The EOS Rebel T3i Digital Camera with 18-55mm IS II & 55-250mm IS II Lenses and PIXMA Pro9000 Printer Kit from B&H Photo provides you with the Rebel T3i DSLR camera body, both of the EF-S 18-55mm IS II and EF-S 55-250mm f/4-5.6 IS II lenses, and PIXMA Pro9000 Mark II inkjet printer. In addition to these, you also get accessories to complement them like a memory card, shoulder camera bag, and photo paper. You’ll be ready to shoot from day one with this set-up. And should you want to expand your selection of lenses for the T3i, all Canon EF and EF-S lenses are compatible with your new camera.


Canon EOS-1D C vs EOS-1D X – More Than Just Firmware

Some time ago we reported a news saying that the only difference between the Canon EOS-1D X ($6,799 – click here for specs) and the Canon EOS 1D C ($12,999 – click here for specs) was the firmware and that the two cameras had the same hardware. Exactly the same hardware, and $7000 more to pay for the EOS-1D C and its Cinema features (4k recording). The information we reported (source: EOSHD) came from a Canon Europe product manager

Canon confirmed me today the 1D C 4K DSLR is a 1D X with a firmware update. Identical hardware. […] I also had a impromptu talk to a Canon Europe product manager who was very open and honest about Canon’s approach with this camera

The 1D C is a 1D X with a 4K firmware update. Canon’s man told me that the only hardware change was to do with the flash sync jack (or one of the other jacks if my exact memory fails me). So essentially the 1D X hardware – sensor, processor, everything – is capable of 4K video, 100%, no heat or bandwidth issues either.

But things are not as they appeared. Canon Rumors investigated further and it seems there is more than just firmware that differentiates the EOS-1D C from the EOS-1D X. While it wasn’t possible (so far) to find someone who agreed to open his or hers EOS-1D C and have a look inside, some more information came in about the EOS 1D C internals, saying that, yes, the CPU, the image sensor and the auto-focus system are the same as in the EOS 1D X, but there is «reworked circuitry and design to dissipate heat for the 4K recording». I guess the info came from someone at Canon. Sounds plausible, but does this legitimate the $7000 price difference between the two cameras? We will know for sure as soon as someone will open the camera. It’s a pity that Canon doesn’t release an official statement about this issue.

One of the reasons for the higher price tag of the EOS-1D C are taxes. In Europe, for instance, there are much higher import taxes to pay for the EOS-1D C than for the EOS-1D X. The reason is: the 1D C is classified as a video camera, hence the different tax tarrifs. Have you ever questioned why there is a 29 minutes limit for clips you record with your DSLR? For exactly the same reason. If a camera can record clips longer than 30 minutes it would be classified as a video camera and get a higer price because of the taxes.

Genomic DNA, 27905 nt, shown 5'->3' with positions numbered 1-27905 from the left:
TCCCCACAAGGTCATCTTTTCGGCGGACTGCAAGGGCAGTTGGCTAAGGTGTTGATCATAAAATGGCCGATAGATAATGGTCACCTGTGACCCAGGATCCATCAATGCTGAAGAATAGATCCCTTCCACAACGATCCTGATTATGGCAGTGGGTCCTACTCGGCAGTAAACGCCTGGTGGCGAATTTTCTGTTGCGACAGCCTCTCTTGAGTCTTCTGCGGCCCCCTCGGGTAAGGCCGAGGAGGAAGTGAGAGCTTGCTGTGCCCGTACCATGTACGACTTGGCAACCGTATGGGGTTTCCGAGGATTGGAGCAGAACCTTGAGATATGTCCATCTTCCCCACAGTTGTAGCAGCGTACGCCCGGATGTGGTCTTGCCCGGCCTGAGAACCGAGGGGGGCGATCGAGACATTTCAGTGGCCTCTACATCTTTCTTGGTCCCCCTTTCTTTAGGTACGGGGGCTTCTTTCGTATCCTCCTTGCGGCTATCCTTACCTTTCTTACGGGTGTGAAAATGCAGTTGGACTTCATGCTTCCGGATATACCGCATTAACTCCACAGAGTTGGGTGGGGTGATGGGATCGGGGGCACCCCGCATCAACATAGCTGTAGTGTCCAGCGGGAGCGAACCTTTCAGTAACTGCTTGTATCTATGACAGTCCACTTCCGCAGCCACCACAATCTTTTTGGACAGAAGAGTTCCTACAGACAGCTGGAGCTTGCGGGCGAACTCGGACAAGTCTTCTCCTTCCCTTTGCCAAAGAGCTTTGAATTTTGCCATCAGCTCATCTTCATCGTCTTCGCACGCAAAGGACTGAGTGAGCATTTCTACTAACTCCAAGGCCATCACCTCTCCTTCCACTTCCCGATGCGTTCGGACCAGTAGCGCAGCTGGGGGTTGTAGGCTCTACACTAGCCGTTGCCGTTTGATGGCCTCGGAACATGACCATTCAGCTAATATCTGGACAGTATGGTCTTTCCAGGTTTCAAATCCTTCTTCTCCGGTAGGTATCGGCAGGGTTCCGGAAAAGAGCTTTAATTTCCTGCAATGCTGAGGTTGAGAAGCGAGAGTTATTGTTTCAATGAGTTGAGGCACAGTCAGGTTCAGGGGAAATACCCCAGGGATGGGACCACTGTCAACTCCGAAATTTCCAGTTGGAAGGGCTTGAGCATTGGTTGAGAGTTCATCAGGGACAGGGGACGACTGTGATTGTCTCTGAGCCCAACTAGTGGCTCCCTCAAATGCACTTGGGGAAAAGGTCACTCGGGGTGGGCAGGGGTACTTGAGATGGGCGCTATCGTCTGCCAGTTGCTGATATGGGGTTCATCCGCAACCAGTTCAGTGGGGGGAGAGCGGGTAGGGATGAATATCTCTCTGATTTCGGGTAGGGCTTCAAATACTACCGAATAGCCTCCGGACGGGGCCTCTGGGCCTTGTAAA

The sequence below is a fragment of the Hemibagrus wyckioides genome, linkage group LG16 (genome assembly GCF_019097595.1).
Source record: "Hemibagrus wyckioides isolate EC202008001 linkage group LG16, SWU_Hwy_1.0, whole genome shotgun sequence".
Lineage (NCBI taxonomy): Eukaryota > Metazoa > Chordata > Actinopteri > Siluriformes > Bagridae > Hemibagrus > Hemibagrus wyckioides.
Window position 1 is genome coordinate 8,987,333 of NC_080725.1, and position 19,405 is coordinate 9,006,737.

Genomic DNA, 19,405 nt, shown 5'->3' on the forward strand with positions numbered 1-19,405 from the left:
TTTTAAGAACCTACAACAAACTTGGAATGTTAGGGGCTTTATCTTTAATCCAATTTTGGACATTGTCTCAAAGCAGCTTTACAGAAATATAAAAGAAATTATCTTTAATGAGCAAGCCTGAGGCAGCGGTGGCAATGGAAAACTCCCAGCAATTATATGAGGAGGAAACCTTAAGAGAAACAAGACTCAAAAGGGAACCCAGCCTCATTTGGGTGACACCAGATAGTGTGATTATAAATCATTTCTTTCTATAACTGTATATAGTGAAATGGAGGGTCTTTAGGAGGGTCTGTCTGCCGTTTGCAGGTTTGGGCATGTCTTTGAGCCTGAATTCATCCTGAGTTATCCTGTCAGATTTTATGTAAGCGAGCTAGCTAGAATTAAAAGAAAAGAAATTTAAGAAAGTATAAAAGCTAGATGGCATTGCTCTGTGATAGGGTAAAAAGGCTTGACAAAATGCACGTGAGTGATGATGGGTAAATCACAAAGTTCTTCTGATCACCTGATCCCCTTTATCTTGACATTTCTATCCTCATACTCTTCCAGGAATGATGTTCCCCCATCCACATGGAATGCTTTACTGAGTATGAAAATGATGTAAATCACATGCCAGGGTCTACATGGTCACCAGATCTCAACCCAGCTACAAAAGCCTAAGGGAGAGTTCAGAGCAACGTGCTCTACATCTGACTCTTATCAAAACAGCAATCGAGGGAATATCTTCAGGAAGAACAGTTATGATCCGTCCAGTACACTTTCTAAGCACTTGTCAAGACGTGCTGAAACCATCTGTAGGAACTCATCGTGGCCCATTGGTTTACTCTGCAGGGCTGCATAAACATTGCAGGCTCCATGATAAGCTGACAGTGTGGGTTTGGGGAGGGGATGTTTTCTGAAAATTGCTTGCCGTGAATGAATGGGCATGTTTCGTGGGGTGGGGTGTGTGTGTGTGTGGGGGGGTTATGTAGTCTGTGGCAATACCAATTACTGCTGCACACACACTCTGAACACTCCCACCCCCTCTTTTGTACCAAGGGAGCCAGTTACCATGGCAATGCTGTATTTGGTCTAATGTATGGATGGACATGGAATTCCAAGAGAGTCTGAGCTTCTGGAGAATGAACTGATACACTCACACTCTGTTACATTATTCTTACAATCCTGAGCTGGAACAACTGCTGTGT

Canon EOS-1D X price check: Amazon USA, Amazon CA, B&H Photo, Adorama, Digitalrev, KEH Camera, eBay US, Canon USA, Canon CA, BestBuy


Remains Of The Day


Deal: Canon EOS 5D Mark II Kit For $2200 (EF 24-105mm, Pro9000 Mark II And More Stuff)

Canon EOS 5D Mark II with EF 24-105mm, Pro9000 Mark II And More Stuff For $2.200

There is a very interesting sale going on at B&H: Get the Canon EOS 5D Mark II kit for $2.200 with EF 24-105mm f/4L IS USM lens, PIXMA Pro9000 Mark II printer and more stuff (after additional mail-in rebate of $400). The kit includes:

  • Canon EOS 5D Mark II Digital Camera
  • Canon EF 24-105mm f/4L IS USM AF Lens
  • Lowepro Rezo 170 AW Camera Shoulder Bag
  • Vello FreeWave Plus Wireless Remote Shutter Release – 2.4GHz (for Canon)
  • Canon PIXMA Pro9000 Mark II Inkjet Printer
  • Canon Photo Paper Plus Semi-Gloss 13 x 19″ (50 Sheets)

The kit is listed with a price tag of $2,599 but there are additional rebates to top on. After the mail-in rebate of $400 the kit comes for $2,199 (click here). The offer lasts until December 31st, but it will probably be over much earlier (limited quantity).

In order to start you off right with professional level equipment, B&H Photo has created this EOS 5D Mark II DSLR with 24-105mm f/4L IS Lens and Pro9000 Mark II Printer Kit which also includes a wireless remote, semi-gloss photo paper, and camera bag to store and carry your gear. The EOS 5D Mark II DSLR camera improves upon the previous EOS 5D model with an increased resolution of 21.1MP and the addition of Live View to preview your shots on the 3.0″ 920K-dot LCD display, or shoot Full HD 1080p video with stereo sound. You can also use the included remote to shoot hands-free for self-portraits or vibration sensitive images.

Chris Gampat over at The Phoblographer wrote an interesting post about why he is still sticking with the Mk II.